The "Joel Test" lists 12 items to look for in a software company:

  1. Do you use source control?
  2. Can you make a build in one step?
  3. Do you make daily builds?
  4. Do you have a bug database?
  5. Do you fix bugs before writing new code?
  6. Do you have an up-to-date schedule?
  7. Do you have a spec?
  8. Do programmers have quiet working conditions?
  9. Do you use the best tools money can buy?
  10. Do you have testers?
  11. Do new candidates write code during their interview?
  12. Do you do hallway usability testing?

If you're a tester looking for a testing job, is this the right set of things to look for?


4 Answers 4


As a tester, I can say that I'd prefer to work on a team with a high score on the Joel test.

However, the Joel test doesn't necessarily cover some of the things that testers run into. I actually wrote a version of the Joel Test for testers. I didn't think I had the clout to call it the Alan Test, so I just called it the Test Test.

Here's what's in it. The Alan Test – aka "The Test Test"

  1. Are testers influential from day one of the project?
  2. Does the test team own their own schedule?
  3. Does the test manager report to the general manager (and not to development)?
  4. Are career paths for testers and developers equal?
  5. Do the developers value testers?
  6. Do testers have the same working conditions and resources as development?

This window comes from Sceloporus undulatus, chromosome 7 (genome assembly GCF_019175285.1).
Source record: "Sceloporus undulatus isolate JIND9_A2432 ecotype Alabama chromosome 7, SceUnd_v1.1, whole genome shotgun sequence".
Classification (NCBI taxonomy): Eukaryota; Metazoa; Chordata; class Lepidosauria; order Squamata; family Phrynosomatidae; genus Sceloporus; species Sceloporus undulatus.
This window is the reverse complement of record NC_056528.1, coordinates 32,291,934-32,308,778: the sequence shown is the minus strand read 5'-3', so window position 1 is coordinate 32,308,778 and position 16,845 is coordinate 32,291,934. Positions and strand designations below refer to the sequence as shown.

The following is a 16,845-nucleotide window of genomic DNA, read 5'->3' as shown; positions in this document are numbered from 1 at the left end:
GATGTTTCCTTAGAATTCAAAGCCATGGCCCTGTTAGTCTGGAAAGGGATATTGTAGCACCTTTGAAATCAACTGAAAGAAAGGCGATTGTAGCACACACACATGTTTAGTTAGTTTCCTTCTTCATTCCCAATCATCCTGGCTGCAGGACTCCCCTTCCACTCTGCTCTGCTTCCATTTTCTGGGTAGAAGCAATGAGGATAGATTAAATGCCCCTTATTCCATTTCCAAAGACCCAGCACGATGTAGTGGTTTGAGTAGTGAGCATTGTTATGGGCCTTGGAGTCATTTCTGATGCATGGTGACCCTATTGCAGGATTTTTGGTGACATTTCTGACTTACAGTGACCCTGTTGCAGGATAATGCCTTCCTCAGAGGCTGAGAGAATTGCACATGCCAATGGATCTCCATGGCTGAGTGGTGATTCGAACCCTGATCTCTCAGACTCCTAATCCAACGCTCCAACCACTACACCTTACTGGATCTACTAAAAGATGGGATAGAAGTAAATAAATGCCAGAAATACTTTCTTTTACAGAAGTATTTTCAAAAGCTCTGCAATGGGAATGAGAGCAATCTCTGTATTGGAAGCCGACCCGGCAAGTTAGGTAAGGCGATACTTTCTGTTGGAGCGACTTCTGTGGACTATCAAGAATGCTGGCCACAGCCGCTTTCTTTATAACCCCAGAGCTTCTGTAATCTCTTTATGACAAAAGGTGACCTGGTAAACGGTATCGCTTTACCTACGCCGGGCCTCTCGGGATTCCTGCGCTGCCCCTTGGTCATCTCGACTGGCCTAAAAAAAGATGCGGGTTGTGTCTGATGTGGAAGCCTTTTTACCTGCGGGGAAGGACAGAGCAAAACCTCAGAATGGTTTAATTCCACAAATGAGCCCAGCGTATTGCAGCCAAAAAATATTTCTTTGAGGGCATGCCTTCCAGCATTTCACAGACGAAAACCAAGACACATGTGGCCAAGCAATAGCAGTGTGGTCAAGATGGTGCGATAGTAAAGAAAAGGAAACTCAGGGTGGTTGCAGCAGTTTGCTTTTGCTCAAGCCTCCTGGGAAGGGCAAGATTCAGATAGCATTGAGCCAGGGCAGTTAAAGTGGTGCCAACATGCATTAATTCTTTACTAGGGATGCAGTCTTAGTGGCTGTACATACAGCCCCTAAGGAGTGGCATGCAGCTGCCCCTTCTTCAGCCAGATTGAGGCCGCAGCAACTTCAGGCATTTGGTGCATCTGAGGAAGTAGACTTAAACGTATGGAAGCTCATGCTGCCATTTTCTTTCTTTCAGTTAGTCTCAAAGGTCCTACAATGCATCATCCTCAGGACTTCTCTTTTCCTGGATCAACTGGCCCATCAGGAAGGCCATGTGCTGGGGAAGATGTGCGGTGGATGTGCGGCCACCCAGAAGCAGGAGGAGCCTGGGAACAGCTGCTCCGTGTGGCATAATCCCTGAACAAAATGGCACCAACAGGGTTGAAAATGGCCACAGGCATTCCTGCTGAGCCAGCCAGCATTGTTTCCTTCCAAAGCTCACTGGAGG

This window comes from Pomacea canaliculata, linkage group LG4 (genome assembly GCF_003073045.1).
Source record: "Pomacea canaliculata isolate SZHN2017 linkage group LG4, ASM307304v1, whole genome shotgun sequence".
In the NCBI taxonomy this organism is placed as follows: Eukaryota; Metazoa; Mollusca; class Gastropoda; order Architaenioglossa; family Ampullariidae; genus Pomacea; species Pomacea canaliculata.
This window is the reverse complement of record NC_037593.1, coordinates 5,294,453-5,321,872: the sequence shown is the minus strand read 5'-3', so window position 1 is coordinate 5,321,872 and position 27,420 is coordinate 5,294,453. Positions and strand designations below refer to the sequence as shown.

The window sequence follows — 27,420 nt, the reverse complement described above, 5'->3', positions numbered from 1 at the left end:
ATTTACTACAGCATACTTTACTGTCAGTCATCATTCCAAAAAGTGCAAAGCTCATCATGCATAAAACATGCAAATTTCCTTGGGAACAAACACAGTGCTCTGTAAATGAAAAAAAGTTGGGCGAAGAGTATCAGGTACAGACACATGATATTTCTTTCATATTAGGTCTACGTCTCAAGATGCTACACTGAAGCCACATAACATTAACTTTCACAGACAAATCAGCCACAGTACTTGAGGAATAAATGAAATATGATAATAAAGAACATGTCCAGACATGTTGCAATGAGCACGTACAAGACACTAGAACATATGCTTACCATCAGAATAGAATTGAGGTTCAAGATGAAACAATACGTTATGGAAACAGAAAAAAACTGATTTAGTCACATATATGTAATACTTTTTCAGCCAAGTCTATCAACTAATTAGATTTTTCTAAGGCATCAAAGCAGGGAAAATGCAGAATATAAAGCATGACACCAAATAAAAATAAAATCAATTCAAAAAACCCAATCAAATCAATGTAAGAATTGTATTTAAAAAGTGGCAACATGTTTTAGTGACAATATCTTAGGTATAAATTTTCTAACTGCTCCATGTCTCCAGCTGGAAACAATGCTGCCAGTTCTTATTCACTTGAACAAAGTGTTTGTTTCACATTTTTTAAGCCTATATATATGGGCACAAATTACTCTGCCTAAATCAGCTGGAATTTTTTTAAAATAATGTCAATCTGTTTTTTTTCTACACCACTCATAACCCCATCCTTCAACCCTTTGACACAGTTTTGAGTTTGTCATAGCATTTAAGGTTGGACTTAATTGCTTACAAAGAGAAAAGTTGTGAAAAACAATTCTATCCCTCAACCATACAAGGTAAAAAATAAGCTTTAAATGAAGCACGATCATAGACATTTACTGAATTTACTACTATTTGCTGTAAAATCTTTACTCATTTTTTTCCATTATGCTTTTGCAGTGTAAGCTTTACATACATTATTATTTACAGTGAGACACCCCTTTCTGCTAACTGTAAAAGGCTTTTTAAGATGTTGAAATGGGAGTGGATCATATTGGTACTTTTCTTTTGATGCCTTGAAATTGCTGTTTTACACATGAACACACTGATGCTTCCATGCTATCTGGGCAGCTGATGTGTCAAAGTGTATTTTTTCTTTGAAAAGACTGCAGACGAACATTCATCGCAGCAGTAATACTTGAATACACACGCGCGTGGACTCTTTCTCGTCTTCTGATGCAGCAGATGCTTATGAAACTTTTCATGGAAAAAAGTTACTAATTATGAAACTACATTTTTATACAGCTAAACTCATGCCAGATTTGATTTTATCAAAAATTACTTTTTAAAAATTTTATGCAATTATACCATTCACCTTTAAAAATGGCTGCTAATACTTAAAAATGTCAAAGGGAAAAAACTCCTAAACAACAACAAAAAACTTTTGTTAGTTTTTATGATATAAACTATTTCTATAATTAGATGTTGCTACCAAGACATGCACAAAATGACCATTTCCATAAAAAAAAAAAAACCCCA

7. Do testers use good test case management and source control tools?
  8. Are tests built daily?
  9. Are automated tests and manual tests valued appropriately?
  10. Do testers have the same coding guidelines and rules as developers?
  11. Is there a culture of quality?

Full explanation of the list is here

  • 1
    12 Do you have cross functional testers in team team i.e. Manual, Automation, Performance etc
    – Tarun
    Commented May 4, 2011 at 4:35
  • 1
    I like the Alan Test. As someone downstream from developers, you should care what kind of practices the developers follow. However, it is the rare organization that treats testers better than developers. If the organization passes the Alan Test, it probably passes the Joel test too.
    – user246
    Commented Jul 18, 2011 at 23:54
  • 2
    +1 because I love the list, and agree with the points. I don't think it's as effective an interview tool though. The Joel Test questions are concrete yes/no questions, with the exception of q9. In this list, 1/5/7/9/11 aren't concrete enough questions to be useful. ie. the interviewer could easily be wrong, while thinking they're right, and the work environment would be very different than reported. Commented Jul 19, 2011 at 22:00
  • 5
    Love this list (apparently this is the second time I've +1'd it), but I'd add something about PM / test relations, specifically. Something like, "Does the PM understand the test role and their part in enabling testers?" I've actually had little trouble getting respect from devs, but I've had PMs argue that the schedule doesn't need any time set aside for testing after code complete if I do my job right, or they've updated the developers verbally when the spec changes drastically without telling test (or even updating the written spec). Commented Aug 23, 2011 at 0:30